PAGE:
Using a gray card.

Discussion in 'Beyond the Basics' started by NEPats37, May 1, 2007.

  1. NEPats37

    NEPats37 TPF Noob!

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    Well I've never used a gray card before and had a few questions. I'll be using it during an air show in order to avoid under exposing the planes. So I simply wanted to know when metering the gray card do I hold it in the same light as the plane will be in. For example if the plane is in a really bright sky do I try to get the gray card in the same light.
    I also read that you should increase exposure by +0.5 stops from the reading you get from the gray card. Is this true?
    Thanks
     
  2. spazoid1965

    spazoid1965 TPF Noob!

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    I would get the light reading off the grey card in as close to the same light as you will be photographing. I wouldn't increase the exposure from that reading. Airshow photos can be very tricky. If it's a bright day you will have heavy shadows on the undersides of the planes.
     
  3. JDP

    JDP TPF Noob!

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    Basically yeah, that's how you do it. Place the card in the same light that you will be shooting your subject in. You could always try locking the exposure of the blue sky and see how that works. There's a book by Bryan Peterson called 'Understanding Exposure' and it's a great reference, check it out.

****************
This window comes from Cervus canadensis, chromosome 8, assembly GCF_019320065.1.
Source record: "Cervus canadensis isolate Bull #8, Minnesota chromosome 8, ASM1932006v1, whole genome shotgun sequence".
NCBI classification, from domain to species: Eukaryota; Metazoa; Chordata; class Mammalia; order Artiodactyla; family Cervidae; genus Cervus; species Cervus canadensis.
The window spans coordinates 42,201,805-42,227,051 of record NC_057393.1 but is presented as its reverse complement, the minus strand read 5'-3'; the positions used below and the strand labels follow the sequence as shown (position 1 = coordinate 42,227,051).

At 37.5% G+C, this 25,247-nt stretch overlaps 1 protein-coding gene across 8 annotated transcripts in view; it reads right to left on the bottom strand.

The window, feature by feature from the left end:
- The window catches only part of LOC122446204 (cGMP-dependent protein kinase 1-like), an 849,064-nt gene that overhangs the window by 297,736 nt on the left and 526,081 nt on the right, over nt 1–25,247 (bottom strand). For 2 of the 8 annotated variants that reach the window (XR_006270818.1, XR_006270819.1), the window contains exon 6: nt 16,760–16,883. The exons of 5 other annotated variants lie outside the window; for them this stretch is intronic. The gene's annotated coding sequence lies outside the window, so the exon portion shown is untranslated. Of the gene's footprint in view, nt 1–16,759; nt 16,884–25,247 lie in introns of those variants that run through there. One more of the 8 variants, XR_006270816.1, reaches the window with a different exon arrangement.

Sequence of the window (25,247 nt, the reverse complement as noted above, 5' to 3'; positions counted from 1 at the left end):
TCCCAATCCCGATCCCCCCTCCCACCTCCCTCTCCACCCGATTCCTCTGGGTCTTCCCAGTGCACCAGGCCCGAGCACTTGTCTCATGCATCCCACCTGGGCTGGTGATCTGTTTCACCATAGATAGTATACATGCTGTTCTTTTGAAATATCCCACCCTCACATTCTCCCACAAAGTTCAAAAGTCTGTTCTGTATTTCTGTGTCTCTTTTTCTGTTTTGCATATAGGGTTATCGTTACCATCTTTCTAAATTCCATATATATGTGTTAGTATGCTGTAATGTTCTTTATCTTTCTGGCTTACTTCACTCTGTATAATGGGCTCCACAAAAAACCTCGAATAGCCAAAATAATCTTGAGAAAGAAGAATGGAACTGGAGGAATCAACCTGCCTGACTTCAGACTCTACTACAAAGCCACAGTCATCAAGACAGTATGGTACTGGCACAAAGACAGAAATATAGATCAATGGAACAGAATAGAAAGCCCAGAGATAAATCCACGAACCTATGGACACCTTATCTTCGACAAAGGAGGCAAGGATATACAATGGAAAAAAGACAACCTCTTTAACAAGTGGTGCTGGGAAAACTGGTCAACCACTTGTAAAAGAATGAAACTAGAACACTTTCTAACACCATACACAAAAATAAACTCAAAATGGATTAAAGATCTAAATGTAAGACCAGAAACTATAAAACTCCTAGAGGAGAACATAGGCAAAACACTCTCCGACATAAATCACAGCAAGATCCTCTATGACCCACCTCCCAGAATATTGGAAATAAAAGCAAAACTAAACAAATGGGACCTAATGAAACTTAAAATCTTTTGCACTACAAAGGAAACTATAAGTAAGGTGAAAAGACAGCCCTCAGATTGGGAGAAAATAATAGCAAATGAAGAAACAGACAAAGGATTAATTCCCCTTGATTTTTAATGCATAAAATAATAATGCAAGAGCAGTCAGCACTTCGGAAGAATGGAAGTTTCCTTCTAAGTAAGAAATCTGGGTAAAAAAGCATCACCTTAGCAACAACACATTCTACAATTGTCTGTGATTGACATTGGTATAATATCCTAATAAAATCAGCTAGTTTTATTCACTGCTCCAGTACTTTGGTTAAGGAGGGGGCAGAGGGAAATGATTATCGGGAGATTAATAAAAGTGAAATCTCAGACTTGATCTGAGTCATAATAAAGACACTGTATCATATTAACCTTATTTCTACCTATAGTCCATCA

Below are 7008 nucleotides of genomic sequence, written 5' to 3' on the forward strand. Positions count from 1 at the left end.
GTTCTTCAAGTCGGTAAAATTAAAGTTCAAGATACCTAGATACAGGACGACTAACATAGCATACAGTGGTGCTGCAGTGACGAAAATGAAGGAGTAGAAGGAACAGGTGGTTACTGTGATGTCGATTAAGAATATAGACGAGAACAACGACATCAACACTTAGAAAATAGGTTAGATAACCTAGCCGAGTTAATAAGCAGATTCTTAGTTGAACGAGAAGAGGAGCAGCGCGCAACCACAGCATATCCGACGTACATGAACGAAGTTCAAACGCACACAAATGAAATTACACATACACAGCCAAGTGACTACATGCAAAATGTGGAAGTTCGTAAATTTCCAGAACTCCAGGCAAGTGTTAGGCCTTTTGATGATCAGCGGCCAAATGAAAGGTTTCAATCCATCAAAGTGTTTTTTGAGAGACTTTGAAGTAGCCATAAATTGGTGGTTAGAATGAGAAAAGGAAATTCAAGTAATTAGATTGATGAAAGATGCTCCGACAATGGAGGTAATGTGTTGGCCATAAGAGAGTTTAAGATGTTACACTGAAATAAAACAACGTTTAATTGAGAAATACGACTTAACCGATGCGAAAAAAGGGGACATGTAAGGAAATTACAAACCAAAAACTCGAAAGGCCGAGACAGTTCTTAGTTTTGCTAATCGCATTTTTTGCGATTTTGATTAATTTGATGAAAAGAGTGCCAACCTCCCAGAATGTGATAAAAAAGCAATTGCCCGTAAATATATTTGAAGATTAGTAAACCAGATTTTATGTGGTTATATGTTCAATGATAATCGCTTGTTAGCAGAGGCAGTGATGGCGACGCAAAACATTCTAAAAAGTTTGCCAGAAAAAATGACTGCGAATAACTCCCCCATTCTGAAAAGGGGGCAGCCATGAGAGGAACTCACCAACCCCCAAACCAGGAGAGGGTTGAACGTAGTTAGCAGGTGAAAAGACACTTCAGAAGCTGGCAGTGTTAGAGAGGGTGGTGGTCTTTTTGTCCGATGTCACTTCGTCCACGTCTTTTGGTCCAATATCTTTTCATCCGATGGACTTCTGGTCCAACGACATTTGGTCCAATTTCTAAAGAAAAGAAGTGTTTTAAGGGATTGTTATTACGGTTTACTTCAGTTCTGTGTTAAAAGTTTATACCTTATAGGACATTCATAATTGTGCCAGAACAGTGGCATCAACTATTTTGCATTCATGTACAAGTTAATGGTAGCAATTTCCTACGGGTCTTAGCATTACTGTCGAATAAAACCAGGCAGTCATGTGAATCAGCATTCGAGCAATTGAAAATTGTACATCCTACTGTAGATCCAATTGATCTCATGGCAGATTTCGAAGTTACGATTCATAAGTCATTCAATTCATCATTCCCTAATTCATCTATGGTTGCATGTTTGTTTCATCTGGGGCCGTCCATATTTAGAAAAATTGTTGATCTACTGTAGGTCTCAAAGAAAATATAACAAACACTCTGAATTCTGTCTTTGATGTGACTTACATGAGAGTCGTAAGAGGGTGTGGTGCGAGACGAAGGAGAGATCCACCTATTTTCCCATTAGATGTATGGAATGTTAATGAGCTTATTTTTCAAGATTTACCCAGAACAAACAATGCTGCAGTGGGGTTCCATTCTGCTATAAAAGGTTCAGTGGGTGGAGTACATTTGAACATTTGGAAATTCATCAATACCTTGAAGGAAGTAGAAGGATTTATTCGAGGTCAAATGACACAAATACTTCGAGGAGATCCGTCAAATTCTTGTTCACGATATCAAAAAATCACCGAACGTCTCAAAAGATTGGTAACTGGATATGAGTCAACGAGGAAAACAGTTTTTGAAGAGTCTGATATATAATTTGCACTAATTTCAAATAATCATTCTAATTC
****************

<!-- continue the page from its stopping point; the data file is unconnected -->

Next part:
4. Flash Harry

    Flash Harry TPF Noob!

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    Lock exposure of blue sky will underexpose the planes, try locking exposure on the grass or take your reading for the sky and overexpose by three to four stops, especially if this is neg film and real bright skys.H
     
  5. NEPats37

    NEPats37 TPF Noob!

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    thanks for the replies.
    Any other suggestions for the airshow?
    thanks
     
  6. EOS_JD

    EOS_JD TPF Noob!

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    Perhaps I'm wrong here but I thought a grey card was not used to determine exposure. It's used for colour balancing your images. Setting the white balance using the grey card will mean all your images will not be affected by the colour of the light....